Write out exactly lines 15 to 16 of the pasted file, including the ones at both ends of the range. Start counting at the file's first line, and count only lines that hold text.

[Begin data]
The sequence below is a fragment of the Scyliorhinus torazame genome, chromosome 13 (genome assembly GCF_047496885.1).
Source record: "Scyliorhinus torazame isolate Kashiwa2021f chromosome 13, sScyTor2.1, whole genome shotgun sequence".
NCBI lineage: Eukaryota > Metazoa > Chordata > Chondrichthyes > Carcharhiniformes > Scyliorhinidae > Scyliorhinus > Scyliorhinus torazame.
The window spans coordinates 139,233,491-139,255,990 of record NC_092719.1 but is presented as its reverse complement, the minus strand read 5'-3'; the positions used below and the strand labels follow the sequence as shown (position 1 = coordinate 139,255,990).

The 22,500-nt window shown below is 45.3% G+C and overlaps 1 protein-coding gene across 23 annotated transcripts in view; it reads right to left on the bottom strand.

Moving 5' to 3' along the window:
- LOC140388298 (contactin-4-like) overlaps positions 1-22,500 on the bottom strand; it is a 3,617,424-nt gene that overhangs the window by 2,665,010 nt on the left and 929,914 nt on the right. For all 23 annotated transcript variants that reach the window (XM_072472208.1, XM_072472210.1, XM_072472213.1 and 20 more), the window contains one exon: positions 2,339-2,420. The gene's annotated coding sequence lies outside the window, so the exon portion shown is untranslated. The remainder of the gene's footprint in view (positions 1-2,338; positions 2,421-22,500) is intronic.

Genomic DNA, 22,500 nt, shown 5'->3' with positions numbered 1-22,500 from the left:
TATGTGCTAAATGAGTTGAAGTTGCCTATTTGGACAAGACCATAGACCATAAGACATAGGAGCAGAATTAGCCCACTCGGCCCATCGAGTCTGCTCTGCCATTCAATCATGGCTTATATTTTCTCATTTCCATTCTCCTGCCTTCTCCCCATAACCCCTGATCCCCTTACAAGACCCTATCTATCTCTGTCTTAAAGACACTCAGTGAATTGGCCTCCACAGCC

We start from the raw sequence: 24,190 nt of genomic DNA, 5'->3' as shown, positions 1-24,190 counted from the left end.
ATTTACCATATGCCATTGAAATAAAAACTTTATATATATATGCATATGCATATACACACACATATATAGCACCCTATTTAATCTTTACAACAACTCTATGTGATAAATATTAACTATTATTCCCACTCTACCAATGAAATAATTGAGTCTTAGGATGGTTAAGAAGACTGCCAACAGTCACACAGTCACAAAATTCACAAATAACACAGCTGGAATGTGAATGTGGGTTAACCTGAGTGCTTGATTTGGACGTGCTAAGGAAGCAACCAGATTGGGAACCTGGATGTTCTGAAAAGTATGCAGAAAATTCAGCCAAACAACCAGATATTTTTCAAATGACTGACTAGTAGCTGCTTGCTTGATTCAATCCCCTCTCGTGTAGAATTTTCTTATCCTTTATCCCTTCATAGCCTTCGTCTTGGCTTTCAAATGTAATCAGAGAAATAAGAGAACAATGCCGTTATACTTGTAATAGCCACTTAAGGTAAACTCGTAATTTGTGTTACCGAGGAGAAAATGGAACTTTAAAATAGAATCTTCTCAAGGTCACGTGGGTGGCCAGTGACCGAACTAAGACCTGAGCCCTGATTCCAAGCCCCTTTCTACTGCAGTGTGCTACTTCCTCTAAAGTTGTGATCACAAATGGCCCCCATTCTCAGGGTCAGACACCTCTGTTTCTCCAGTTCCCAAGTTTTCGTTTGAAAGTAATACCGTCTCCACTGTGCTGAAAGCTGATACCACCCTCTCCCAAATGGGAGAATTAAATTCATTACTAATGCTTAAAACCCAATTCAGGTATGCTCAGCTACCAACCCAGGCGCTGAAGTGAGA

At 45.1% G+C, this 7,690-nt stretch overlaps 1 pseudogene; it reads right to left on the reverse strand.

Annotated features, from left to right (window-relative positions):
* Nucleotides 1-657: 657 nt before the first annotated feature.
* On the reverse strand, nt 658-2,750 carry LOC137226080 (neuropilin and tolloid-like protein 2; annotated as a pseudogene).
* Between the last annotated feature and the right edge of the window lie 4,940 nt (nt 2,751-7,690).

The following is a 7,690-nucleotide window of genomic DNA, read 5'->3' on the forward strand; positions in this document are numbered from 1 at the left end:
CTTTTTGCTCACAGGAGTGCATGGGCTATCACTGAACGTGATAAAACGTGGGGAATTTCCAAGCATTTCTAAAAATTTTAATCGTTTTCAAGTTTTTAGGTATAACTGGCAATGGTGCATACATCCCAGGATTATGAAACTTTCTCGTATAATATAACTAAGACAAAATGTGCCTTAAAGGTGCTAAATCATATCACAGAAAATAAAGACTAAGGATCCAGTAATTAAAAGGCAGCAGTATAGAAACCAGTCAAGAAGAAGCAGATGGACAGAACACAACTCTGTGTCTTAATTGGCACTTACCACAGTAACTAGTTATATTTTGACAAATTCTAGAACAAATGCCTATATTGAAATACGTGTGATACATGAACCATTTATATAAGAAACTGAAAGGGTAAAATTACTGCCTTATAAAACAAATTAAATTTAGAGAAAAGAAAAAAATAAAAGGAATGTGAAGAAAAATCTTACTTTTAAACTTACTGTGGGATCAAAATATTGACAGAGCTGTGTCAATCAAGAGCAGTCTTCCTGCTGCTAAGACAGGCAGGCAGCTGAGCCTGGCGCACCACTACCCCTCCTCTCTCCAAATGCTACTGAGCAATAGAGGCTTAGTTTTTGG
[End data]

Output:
* On the reverse strand, nt 658-2,750 carry LOC137226080 (neuropilin and tolloid-like protein 2; annotated as a pseudogene).
* Between the last annotated feature and the right edge of the window lie 4,940 nt (nt 2,751-7,690).